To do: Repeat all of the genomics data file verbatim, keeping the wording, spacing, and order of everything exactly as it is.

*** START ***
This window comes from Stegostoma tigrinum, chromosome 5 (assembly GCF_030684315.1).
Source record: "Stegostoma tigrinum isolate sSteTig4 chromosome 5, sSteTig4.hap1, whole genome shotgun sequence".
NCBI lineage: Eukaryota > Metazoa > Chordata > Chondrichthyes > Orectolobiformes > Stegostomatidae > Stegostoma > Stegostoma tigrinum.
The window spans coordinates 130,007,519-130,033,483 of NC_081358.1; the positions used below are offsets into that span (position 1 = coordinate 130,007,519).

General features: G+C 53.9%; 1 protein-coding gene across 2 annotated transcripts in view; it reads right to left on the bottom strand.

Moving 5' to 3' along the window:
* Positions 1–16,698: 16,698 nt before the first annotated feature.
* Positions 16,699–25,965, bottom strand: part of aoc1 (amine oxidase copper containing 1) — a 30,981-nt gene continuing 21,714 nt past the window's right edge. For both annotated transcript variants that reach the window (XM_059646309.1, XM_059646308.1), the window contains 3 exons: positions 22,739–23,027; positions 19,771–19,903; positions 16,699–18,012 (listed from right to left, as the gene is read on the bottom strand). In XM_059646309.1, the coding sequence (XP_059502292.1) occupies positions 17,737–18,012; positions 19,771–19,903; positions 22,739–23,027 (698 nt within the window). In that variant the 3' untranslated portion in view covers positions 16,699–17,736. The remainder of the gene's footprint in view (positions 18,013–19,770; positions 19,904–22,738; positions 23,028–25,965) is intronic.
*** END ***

This window comes from Stegostoma tigrinum, chromosome 5 (assembly GCF_030684315.1).
Source record: "Stegostoma tigrinum isolate sSteTig4 chromosome 5, sSteTig4.hap1, whole genome shotgun sequence".
NCBI lineage: Eukaryota > Metazoa > Chordata > Chondrichthyes > Orectolobiformes > Stegostomatidae > Stegostoma > Stegostoma tigrinum.
The window spans coordinates 130,007,519-130,033,483 of NC_081358.1; the positions used below are offsets into that span (position 1 = coordinate 130,007,519).

General features: G+C 53.9%; 1 protein-coding gene across 2 annotated transcripts in view; it reads right to left on the bottom strand.

Moving 5' to 3' along the window:
* Positions 1–16,698: 16,698 nt before the first annotated feature.
* Positions 16,699–25,965, bottom strand: part of aoc1 (amine oxidase copper containing 1) — a 30,981-nt gene continuing 21,714 nt past the window's right edge. For both annotated transcript variants that reach the window (XM_059646309.1, XM_059646308.1), the window contains 3 exons: positions 22,739–23,027; positions 19,771–19,903; positions 16,699–18,012 (listed from right to left, as the gene is read on the bottom strand). In XM_059646309.1, the coding sequence (XP_059502292.1) occupies positions 17,737–18,012; positions 19,771–19,903; positions 22,739–23,027 (698 nt within the window). In that variant the 3' untranslated portion in view covers positions 16,699–17,736. The remainder of the gene's footprint in view (positions 18,013–19,770; positions 19,904–22,738; positions 23,028–25,965) is intronic.